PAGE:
The lesion nematode (Pratylenchus zeae), the stunt nematode (Tylenchorhynchus leviterminalis), the spiral nematode (Helicotylenchus dihystera), and the lance nematode (Hoplolaimus columbus) were major plant-parasitic nematode (PPN) species identified in the sugarcane fields on Kitadaito Island, Okinawa, Japan, for which real-time PCR primer sets were developed. Since the four PPN species ubiquitously inhabited Kitadaito, P. penetrans, which was confirmed to be absent in Kitadaito, was used as a benchmark to establish a soil calibration curve. Kitadaito soil samples were inoculated with juveniles and adults of P. penetrans at densities of 8, 32, 128, and 256/10 g fresh soil, and a soil calibration curve was obtained: y =－0.95x + 34.83 (y = Ct values, x = log2 (the number of P. penetrans ). The soil calibration curve was consistent with a calibration curve derived from serially diluted DNA samples of handpicked single P. penetrans (y =－1.01x + 34.73), after adjusting the DNA dilution rates to the densities in soil. The results suggested that calibration curves developed using serially diluted DNA samples (y =－1.13x + 37.00, y =－0.99x + 30.76, y =－1.06x + 35.52, and y =－1.00x + 28.96 for P. zeae, T. leviterminalis, H. dihystera, and H. columbus, respectively) may be appropriate to quantify target PPN in Kitadaito soil.
Root-knot nematodes (Meloidogyne incognita) are one of the most economically damaging nematodes; thus it is important to know the molecular mechanisms involved in the phases of nematode infection. To use this nematode as a material for research, we must constantly prepare sufficient numbers of nematodes, preferably sterilized. Here we have developed alternative methods for culture, sterilization, and inoculation of root-knot nematodes that are especially suitable for the use of Arabidopsis thaliana Heynh as host plants.
The ability to distinguish inactivated nematodes from dead ones is sometimes difficult because of their immobile. We tested whether the NaOH method could be applied to distinguish second stage juveniles (J2s) of the root-knot nematode Meloidogyne incognita that were inactivated under different conditions. The J2s inactivated by abamectin, a GABA agonist, or under the hypoxic conditions caused by CO2, reacted to the addition of NaOH. On the other hand, the J2s inactivated by fosthiazate, an organophosphate that causes muscle contraction, and those by NaN3, which inhibits respiration, did not react well to the NaOH treatment. However, these J2s reacted to the NaOH treatment after subsequent removal of the chemicals. The J2s inactivated by low temperature showed no reaction to the NaOH treatment. The NaOH method was demonstrated to be applicable for naturally immobilized nematodes such as the entomopathogenic nematode Steinernema litorale and the plant parasite Aphelenchoides besseyi. These results suggest that the NaOH method is applicable to distinguish between inactivated and dead nematodes but caution is warranted with regard to treatment temperature and the modes of action of the chemicals that are used.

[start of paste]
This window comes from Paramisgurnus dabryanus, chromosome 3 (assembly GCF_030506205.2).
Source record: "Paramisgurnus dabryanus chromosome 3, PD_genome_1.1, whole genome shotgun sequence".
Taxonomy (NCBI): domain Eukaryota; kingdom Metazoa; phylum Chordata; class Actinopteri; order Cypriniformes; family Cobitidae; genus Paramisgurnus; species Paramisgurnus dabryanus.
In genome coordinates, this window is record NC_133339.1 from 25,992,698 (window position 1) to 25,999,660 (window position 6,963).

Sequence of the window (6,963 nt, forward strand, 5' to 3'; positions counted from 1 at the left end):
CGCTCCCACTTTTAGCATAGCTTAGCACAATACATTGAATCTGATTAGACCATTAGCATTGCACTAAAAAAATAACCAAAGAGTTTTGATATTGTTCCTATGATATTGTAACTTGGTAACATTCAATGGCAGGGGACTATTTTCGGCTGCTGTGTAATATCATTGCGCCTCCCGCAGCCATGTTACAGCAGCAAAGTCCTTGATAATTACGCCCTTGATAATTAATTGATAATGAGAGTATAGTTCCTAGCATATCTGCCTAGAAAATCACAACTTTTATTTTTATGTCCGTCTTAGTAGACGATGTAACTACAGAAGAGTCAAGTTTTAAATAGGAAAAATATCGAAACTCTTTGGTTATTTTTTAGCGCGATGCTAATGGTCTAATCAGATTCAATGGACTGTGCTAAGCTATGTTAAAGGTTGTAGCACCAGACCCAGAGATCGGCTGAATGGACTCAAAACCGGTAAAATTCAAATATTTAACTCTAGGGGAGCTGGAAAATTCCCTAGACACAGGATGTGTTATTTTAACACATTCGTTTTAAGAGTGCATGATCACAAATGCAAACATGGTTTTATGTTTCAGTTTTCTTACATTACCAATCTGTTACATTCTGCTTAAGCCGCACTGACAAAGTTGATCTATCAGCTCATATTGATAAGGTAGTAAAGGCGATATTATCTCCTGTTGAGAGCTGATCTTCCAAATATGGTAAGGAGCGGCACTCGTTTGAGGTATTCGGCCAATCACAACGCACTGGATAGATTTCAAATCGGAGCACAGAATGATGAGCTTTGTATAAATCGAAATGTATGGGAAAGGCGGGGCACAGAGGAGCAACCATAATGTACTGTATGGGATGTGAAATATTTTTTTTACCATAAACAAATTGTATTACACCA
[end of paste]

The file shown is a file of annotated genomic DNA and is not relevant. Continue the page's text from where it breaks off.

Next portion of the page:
Species of root-knot nematode (RKN) from 50 green pepper fields in Miyazaki, Kagoshima, Kochi, and Ibaraki prefectures were surveyed. Ten to 25 second juveniles (J2s) and female adults were collected, respectively, from each field and the species were identified individually by PCR-RFLP method. As a result, all RKN specimens, except one, were Meloidogyne incognita. Then each infested soil sample from 31 of the fields was inoculated to 3 breeding lines of nematode-resistant chili peppers (CM334, LS2341 and PI322719). Many galls and egg masses were observed after the inoculation in 6 (ca. 19%) of the infested soils. This indicates that resistance-breaking nematodes dominated at a high frequency in these fields.